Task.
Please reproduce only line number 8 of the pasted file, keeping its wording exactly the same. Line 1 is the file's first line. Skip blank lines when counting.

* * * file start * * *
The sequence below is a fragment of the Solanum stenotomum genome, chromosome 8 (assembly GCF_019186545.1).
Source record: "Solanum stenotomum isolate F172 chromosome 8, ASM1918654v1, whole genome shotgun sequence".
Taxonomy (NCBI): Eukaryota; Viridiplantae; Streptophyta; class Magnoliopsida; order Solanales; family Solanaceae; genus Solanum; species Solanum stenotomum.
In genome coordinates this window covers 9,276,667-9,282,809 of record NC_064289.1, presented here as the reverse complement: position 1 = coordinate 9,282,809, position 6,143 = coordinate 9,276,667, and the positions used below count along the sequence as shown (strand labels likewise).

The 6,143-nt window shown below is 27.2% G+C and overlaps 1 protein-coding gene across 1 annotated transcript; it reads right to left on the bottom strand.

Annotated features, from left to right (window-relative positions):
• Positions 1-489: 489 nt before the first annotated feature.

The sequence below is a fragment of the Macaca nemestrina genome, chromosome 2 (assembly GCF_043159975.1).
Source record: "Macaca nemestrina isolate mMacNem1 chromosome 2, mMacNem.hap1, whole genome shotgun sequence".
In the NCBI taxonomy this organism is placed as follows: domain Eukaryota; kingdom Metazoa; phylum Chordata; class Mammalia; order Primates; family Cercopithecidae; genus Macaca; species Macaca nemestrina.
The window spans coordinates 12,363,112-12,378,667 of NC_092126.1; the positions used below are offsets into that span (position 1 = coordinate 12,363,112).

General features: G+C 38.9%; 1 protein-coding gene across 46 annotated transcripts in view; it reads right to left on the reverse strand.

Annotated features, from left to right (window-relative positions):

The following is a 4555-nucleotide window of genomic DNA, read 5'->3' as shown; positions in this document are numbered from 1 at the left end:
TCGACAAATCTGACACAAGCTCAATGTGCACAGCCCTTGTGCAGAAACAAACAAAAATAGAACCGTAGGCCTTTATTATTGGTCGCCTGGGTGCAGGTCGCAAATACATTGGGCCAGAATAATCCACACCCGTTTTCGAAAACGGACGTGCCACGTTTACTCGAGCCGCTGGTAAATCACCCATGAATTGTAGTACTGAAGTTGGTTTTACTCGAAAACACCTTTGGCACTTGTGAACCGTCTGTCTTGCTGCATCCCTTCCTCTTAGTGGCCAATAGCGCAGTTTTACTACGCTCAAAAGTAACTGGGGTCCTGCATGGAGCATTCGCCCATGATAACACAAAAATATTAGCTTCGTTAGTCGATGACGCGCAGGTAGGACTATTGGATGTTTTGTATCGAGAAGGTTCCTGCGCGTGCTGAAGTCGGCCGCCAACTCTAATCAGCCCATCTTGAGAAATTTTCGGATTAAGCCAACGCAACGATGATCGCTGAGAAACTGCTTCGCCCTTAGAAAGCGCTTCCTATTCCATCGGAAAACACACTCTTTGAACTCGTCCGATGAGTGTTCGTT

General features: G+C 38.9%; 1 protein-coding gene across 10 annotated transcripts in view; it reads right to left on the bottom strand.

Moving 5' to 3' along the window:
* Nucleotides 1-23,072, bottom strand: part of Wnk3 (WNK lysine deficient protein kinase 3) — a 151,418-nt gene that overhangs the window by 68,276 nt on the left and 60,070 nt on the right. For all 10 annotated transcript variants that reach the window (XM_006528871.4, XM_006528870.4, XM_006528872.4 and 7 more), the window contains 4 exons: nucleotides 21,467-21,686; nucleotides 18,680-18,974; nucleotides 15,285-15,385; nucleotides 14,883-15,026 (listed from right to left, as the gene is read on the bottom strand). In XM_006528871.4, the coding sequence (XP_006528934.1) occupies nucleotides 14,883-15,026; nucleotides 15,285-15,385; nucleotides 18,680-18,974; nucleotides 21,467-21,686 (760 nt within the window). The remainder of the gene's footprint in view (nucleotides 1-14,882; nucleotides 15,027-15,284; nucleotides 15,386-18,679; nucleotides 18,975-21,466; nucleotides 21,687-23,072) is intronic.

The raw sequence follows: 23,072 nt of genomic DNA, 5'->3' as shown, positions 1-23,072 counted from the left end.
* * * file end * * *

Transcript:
The sequence below is a fragment of the Macaca nemestrina genome, chromosome 2 (assembly GCF_043159975.1).